After painting with the liquid, sprinkle lightly with your favorite rub.  There are several on the market, I make a very simple one:

  • Kosher salt (One part)
  • Sugar (One part)
  • Smoked paprika (One part)
  • Ground black pepper (One part)
  • Garlic powder (One part)

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  • Apply to both sides, so go easy.

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  • I heat my pan (you can use your BBQ) to about 500F, the infrared thermometers are great for this.

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I have some  SV hollandaise, some heavily reduced Demi, Broccoli, Sous Vide Mushrooms, and Kosher Crusted Roasted Sous Vide Potatoes.  I don’t like to process broccoli via Sous Vide. When heated, cruciferous vegetables emit gasses  that can cause darkening.  This also applies to green beans and asparagus.  I use the old fashioned, furiously boiling water poured over the broccoli, uncovered.  Let it sit for five minutes, drain and shock.

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  • 2 oz of Sous Vide Mushrooms.

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Crack a window, try to have your pan at about 500F…

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  • Give it a good, hard sear, so as to get nice dark marks.
  • We’ll serve one of the steaks today, and shock one cold for “later”.

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  • An extreme crusty, crispy, spicy, closeup to get the full effect.  Getting excited now!

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  • Be sure to slice on the bias. Believe me, it matters.

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  • Very tender, very sanguine.

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  • Quick, bring me a plate!

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  • I put some back on the fire for my wife, she’s more of a Medium to Medium Well kinda gal.

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  • The Money Shot, very simple.

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  • The old fashioned “Smiley Face” presentation.

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It doesn’t get much better than this.  The Red Boat Fish Sauce definitely contributed flavor, but not detectably “fishy.”  It’s sort of like Caesar Salad–everybody loves it, as long as you don’t tell them there’s anchovies in it.  Cured anchovies also dominate the flavor of Worcestershire sauce, which finds its way into all kinds of non-seafood items.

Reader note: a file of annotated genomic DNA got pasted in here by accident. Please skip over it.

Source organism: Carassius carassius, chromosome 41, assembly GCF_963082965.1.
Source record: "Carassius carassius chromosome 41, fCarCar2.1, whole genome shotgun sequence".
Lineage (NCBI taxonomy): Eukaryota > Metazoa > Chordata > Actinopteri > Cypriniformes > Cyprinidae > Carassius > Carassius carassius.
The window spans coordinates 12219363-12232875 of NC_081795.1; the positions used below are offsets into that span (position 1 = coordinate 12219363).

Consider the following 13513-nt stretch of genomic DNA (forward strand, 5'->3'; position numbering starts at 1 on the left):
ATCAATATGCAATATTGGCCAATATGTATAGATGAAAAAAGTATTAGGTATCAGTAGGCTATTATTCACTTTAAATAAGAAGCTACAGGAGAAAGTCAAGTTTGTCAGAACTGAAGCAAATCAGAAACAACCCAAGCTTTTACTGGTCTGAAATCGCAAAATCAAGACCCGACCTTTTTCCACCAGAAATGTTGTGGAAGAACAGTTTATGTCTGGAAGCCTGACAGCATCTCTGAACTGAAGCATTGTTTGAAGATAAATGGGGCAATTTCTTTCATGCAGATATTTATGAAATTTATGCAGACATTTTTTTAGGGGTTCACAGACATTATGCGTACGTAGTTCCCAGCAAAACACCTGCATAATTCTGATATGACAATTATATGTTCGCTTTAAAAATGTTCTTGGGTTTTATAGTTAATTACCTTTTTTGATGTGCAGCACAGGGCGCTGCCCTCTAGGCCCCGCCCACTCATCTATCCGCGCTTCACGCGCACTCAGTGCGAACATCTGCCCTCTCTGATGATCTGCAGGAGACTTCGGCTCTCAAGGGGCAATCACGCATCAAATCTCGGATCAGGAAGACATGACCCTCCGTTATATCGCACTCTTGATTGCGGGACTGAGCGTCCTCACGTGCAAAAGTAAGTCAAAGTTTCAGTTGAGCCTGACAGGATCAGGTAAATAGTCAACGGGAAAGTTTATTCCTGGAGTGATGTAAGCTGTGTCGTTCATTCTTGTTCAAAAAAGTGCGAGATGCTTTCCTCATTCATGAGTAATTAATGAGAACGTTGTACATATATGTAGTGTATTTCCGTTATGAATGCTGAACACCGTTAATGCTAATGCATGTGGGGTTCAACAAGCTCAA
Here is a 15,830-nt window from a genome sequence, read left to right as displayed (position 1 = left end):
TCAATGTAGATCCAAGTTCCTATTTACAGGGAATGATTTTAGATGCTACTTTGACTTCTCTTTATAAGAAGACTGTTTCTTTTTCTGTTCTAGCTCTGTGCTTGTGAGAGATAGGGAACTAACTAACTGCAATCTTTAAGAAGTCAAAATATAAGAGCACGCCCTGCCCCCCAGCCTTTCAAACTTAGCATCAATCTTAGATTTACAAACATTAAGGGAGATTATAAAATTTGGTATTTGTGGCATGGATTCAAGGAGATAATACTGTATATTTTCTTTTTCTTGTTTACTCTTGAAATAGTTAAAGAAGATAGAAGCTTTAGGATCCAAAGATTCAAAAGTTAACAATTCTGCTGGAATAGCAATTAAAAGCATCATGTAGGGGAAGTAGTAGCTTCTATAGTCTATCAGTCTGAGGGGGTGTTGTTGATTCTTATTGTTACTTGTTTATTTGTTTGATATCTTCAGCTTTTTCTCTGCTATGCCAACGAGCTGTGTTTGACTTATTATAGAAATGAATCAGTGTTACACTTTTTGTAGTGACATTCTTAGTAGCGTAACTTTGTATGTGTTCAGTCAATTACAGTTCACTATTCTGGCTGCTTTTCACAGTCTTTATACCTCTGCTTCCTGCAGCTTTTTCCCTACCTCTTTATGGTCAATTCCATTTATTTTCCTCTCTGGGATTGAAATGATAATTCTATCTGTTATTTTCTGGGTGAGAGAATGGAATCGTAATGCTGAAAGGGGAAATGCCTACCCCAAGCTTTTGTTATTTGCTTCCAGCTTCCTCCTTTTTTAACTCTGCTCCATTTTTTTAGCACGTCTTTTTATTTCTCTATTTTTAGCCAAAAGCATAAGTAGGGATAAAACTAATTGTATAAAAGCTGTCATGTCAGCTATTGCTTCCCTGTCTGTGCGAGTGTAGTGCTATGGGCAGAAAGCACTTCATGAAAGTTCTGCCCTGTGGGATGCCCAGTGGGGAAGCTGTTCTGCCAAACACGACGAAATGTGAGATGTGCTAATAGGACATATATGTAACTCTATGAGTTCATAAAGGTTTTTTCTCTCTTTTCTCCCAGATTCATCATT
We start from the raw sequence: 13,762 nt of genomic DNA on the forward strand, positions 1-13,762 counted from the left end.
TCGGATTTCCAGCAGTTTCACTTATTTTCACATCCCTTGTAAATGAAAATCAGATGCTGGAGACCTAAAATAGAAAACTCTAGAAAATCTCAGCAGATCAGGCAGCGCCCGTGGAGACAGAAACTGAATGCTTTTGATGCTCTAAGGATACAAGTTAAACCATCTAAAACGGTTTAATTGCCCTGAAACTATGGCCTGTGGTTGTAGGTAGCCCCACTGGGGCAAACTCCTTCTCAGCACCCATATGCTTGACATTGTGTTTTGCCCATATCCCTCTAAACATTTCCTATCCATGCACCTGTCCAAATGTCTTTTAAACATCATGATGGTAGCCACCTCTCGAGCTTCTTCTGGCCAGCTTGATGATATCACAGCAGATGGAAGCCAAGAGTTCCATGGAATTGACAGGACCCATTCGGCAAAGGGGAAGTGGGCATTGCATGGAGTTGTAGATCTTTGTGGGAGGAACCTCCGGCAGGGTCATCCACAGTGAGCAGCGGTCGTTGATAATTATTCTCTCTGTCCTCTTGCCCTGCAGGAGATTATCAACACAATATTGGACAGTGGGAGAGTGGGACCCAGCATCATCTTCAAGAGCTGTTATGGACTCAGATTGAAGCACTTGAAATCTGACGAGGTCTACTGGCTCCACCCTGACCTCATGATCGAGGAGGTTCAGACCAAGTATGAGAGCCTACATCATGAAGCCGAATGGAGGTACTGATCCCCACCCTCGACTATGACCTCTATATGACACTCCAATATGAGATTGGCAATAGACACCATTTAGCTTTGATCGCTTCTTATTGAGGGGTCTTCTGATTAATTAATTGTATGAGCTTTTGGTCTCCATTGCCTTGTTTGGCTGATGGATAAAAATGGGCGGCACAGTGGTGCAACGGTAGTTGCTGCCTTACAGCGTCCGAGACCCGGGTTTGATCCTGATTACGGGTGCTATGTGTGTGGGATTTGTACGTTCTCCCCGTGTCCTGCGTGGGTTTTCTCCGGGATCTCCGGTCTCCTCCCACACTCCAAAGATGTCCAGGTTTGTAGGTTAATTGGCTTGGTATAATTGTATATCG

NNNNNNNNNNNNNNNNEXT!!!!

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Does THIS look like LEFTOVERS?

I mentioned that we were saving one of the Flat Iron Steaks for “later,” and here it is.  I make jokes about it, but seriously, there is no such thing as a “leftover.”  There is only food prepared “before midnight” and food prepared “after midnight.”

The notion that restaurants prepare everything fresh every day is not only false, it would be impossible.  You can’t possibly run out of every thing, every night–and, even if you did,  you couldn’t afford to just throw it out, either.

Prime Rib is the most obvious example of this truism–it really MUST be fired the day before service, “low and slow,” to come out right.  And that imported Prosciutto you’re enjoying?  That got packed into salt over a YEAR ago.

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After I sliced the cold Flat Iron on the bias just like I did when it was hot, I shingled it out on the plate.  I painted it with a little bit of clarified Sous Jus (purge), which is gelatinized enough to stick to the surface and provide flavor and sheen.  Then, dolloped with Mustard Sauce.

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A few drops of Kecap Manis, which I make, but can also be purchased at the Asian market.  It is a very thick, very sweet variant of soy sauce.

Some like it HOT, some just like it…

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There’s a “leftover” floret of broccoli, from the other night, some blue cheese crumbles, and some fennel fronds, so fresh and mild.

It’s much easier to succeed when you start with quality products. Keeping that in mind, the combination of the various flavors (yes, there’s even a bit of ketchup on there) provides so much contrast, this dish may even be more enjoyable than the the hot version.  Leftovers, indeed.